Much of the building looks like any big luxury building; there is a grand lobby outfitted in bamboo (the wood of choice among green buildings - it's easily replenishable) and a state-of-the-art fitness center (the floor of which is made out of recycled tires).

The apartments have some of the finest views of Midtown one can find and there's a swanky screening room (which does not yet have a copy of "An Inconvenient Truth").

One might not think "green" while gazing at all those skyscrapers, but Dan Doern, vice president of Archstone-Smith, would urge you to reconsider. "It's ironic, but New York City is one of the greenest places on Earth," says Doern.

You can think of all the high-density building usage and public transportation from your studio, which starts at $2,600.

Upper West Side

If anything, the Harsen House proves you don't have to be a hippie-dippy tree-hugger to design a green building. Although Harsen House bills itself as the first LEED-certified condo on the Upper West Side (LEED certification is the basic stamp of approval by the U.S. Green Building Council), this project is well within the domain of the luxury world: Andres Escobar is the designer.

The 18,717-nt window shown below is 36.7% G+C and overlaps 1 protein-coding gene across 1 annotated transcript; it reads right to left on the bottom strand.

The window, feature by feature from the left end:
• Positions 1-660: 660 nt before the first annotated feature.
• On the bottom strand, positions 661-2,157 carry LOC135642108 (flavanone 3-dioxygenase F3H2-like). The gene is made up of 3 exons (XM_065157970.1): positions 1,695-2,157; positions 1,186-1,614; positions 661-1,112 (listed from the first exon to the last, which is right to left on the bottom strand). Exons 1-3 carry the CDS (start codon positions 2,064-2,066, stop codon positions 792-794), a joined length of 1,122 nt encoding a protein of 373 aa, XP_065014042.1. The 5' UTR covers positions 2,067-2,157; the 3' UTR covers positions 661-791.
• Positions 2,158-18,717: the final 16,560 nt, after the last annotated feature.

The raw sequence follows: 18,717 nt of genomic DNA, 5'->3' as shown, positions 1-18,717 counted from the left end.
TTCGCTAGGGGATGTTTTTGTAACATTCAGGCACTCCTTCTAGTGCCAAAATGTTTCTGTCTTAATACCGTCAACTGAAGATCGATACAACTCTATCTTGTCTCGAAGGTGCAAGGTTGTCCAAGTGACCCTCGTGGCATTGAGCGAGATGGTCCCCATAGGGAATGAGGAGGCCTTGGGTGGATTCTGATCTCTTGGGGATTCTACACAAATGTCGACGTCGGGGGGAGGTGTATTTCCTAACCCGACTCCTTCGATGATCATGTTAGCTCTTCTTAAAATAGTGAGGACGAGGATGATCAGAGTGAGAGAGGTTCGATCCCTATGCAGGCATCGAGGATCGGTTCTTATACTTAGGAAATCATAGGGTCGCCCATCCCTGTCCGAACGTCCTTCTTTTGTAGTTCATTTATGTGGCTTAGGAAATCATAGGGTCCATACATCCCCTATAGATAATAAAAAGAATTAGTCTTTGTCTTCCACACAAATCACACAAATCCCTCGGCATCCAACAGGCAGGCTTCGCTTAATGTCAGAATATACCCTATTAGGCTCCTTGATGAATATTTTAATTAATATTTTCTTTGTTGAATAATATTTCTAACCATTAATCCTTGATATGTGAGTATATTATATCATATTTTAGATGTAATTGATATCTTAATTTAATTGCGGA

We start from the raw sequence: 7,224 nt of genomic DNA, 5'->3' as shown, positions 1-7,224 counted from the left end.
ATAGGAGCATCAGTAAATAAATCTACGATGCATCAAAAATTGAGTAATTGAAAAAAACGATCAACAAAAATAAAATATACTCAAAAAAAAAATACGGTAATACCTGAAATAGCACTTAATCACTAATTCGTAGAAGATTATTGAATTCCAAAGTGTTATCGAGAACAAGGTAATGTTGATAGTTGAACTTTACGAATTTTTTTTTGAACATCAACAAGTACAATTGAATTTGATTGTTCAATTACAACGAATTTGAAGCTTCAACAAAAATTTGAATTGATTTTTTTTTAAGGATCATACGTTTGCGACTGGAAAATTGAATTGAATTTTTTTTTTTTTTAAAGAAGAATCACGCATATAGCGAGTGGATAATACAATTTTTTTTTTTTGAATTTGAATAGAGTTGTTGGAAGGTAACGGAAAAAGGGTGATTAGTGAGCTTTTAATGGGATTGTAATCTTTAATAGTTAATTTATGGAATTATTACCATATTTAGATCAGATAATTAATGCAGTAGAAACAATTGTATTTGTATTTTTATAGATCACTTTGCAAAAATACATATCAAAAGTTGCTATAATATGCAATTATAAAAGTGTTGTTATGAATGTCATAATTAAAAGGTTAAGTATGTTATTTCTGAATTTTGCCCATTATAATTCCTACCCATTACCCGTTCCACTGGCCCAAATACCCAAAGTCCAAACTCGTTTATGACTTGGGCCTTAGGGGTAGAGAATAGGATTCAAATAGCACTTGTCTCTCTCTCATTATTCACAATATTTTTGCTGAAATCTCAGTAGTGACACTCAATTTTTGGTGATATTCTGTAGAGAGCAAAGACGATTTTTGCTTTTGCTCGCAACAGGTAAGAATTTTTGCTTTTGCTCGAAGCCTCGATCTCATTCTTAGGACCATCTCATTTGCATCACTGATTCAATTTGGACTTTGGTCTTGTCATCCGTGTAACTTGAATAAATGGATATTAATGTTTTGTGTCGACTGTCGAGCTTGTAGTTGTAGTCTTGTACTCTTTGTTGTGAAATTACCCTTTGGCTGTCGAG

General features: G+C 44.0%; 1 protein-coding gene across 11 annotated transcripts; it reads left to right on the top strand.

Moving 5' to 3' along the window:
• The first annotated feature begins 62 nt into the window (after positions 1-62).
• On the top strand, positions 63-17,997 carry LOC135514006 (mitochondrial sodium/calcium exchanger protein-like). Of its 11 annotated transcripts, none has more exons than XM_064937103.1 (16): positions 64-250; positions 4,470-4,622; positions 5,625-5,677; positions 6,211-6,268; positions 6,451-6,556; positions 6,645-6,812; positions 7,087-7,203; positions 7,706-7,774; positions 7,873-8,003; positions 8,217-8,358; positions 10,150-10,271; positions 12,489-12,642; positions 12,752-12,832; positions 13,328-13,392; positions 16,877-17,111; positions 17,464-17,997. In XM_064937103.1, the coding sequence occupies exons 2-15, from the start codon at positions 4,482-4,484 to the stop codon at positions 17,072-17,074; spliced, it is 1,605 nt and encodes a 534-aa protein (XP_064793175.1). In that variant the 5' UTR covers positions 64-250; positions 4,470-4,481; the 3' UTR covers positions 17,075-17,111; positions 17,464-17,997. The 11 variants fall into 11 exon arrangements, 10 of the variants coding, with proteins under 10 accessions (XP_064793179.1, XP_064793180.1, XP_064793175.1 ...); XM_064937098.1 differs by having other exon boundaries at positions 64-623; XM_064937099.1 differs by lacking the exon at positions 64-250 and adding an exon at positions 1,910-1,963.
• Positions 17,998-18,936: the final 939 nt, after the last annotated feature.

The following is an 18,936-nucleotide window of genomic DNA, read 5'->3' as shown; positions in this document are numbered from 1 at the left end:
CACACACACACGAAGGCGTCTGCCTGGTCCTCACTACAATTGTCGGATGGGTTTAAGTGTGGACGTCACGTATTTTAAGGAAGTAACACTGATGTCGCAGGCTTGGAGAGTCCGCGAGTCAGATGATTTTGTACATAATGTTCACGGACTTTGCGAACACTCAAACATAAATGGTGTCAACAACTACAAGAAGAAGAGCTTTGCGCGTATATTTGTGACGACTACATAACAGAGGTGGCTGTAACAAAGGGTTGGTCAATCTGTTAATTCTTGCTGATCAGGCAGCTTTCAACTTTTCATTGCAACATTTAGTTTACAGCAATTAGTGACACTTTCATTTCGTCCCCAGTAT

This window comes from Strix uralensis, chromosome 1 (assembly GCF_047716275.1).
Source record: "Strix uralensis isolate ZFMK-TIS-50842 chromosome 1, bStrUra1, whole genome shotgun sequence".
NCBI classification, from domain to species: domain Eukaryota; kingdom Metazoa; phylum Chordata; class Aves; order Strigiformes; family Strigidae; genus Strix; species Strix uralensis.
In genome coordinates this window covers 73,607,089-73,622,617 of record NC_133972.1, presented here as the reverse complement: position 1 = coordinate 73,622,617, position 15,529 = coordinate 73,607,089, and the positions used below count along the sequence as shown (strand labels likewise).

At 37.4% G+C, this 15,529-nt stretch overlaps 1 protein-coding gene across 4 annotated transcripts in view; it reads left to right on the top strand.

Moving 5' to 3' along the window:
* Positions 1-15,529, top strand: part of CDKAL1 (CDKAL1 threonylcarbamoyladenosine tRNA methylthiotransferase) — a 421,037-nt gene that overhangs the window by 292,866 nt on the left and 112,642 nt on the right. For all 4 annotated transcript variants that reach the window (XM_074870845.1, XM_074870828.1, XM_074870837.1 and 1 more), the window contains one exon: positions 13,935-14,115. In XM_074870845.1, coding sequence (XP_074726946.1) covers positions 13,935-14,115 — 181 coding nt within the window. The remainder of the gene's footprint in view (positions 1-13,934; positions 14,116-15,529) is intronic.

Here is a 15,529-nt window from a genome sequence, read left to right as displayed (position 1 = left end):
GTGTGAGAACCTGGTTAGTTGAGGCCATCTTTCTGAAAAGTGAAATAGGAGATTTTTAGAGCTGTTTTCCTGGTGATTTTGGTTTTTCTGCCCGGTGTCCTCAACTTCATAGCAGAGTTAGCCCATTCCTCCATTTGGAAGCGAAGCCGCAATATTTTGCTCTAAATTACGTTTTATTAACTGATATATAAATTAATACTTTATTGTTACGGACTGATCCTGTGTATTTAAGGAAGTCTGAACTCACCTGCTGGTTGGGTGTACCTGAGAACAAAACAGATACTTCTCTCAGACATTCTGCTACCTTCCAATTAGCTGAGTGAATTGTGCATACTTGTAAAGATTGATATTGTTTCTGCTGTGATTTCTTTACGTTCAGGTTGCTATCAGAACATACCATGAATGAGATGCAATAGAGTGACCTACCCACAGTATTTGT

This boutique condo, which will be finished in 2008, boasts private elevators, floor-to-ceiling windows, outdoor terraces, Miele appliances, granite countertops, fully equipped gyms and gas fireplaces. Not bad. The energy-efficient hot water system, the ecologically harvested oak floors and insulated glass windows sound like extra perks.

Upper East Side

Across town, Extell is putting up The Lucida, a 110-unit condo scheduled to be finished at the end of next year. It has a filtered air system, a glass curtain wall to keep the building insulated and bamboo finishes that will be designed by the venerable eco-architects Cook + Fox.

The 18-story building has a limestone base; there will be a wood-paneled lobby with a custom-designed chandelier and 10-foot fireplace.

However, you might find yourself surrounded by wee do-gooders in this joint. The units are large and family-friendly - the smallest is a 1,445-square-foot two-bedroom starting at $1.95 million. The largest is a 3,500-square-foot five-bedroom. Along with spa, lap pool, sauna and fitness amenities, the building has a partnership with Kidville, N.Y.


"Over the next five years, there will be more green buildings in Harlem than in Battery Park City," says Carlton Brown, COO of the development firm Full Spectrum, which is designing the Kalahari, a mixed-use condo in central Harlem. "That's something that most people would never guess."